Energy Futures On Pace For Gains
Energy futures are once again reaching new nine-month highs this morning, and are on pace for a seventh straight week of gains, while the S&P 500 is poised to hit new all-time highs. Progress towards new fiscal stimulus in congress, a promise from the FED chairman to stand by with more monetary stimulus if needed, and some better-than-many-expected inventory data are all seeming to contribute to the rally in both energy and equity markets.
This latest breakthrough on the charts leaves little in the way of short term technical resistance, giving WTI a path to make a run at $50. ULSD charts are similarly open to a run at $1.60 after touching $1.50 for the first time since March 5 overnight, but RBOB will face an earlier test at the August high near $1.44 that’s just six cents from current values. All of the petroleum contracts have some sort of overbought short term technical indicators however, suggesting that they’re overdue for a short term correction.
A major winter storm just dumped more snow on New York City than it got all of last winter, but with most people already working from home, this system does not yet seem to be the major demand disruptor that it would have been in a normal year.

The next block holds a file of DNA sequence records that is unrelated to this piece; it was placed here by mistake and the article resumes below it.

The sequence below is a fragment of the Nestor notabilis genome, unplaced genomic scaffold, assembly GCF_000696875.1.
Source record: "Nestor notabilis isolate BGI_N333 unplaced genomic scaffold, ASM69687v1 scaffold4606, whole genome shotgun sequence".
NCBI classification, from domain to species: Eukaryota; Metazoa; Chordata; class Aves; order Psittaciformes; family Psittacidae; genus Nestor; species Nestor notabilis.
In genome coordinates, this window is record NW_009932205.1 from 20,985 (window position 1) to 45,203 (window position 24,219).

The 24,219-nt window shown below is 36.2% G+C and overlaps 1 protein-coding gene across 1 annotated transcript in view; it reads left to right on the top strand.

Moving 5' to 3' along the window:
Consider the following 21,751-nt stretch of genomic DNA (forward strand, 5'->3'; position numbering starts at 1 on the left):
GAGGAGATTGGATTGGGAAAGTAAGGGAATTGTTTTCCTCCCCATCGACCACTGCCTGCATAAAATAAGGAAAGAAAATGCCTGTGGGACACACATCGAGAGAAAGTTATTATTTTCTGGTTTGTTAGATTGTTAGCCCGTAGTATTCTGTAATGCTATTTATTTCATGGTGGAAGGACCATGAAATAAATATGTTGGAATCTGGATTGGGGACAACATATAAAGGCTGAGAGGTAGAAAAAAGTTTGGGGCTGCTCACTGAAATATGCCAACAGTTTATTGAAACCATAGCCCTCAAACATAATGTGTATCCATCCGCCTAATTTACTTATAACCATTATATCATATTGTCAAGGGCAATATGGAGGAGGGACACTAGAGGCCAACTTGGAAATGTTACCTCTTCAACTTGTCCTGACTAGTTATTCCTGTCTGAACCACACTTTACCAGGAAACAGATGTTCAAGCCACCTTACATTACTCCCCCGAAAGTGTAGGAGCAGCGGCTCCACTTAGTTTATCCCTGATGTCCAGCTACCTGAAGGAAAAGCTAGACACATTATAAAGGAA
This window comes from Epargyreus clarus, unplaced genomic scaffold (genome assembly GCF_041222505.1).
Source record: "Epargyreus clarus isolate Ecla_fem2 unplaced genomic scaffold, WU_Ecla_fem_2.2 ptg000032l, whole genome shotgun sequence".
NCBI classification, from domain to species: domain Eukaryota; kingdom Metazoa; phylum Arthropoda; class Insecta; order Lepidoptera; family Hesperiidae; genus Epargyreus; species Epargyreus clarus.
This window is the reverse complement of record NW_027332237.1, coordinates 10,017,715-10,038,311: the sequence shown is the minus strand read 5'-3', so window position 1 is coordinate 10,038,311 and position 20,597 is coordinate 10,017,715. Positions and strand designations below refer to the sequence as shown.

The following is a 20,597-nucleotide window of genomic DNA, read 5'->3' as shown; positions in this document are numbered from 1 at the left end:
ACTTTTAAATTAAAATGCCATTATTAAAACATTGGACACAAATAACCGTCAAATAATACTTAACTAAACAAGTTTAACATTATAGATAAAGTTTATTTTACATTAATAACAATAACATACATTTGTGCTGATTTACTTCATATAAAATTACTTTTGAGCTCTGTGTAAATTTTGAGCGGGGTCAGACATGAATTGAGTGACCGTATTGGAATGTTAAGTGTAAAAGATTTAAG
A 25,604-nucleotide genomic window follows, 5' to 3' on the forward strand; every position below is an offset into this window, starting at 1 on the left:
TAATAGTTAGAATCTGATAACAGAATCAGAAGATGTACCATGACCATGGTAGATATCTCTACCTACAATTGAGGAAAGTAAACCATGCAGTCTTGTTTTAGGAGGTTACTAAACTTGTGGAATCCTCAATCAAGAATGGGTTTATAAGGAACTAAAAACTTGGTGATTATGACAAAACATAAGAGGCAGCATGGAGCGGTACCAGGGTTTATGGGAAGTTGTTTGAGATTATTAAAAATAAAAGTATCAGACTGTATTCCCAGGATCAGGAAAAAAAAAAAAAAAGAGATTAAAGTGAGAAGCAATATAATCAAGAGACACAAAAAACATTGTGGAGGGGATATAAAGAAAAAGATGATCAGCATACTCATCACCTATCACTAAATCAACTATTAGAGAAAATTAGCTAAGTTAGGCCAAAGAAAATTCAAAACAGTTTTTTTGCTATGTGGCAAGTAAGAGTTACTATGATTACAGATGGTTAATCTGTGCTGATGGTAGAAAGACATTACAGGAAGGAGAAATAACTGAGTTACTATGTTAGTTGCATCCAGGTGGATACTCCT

Yesterday’s DOE report had a decline in oil stocks despite a pullback in refinery run rates, as the U.S. import/export flows normalized as expected. The government’s estimate for gasoline demand was better than many predictions based on various evidence at street level of sharp declines in consumption as the lockdowns pick back up. Diesel demand also saw a nice recovery on the week, and is holding near its five-year average for this time of year, a remarkable feat given the drastic reduction in diesel-burning activities like mass transit.
Speaking of which, the EIA this morning published a look at fuel demand over the week of Thanksgiving, compared to last year, noting that gasoline consumption was down 12%, and jet fuel demand was down 42%, but distillate demand was actually 7% higher year on year.
Today’s interesting reads:
A recap of global refinery closures caused by COVID, and how China is bucking the trend.
Why today’s Capital spending reductions are setting the stage for a huge rally in commodities over the next several years.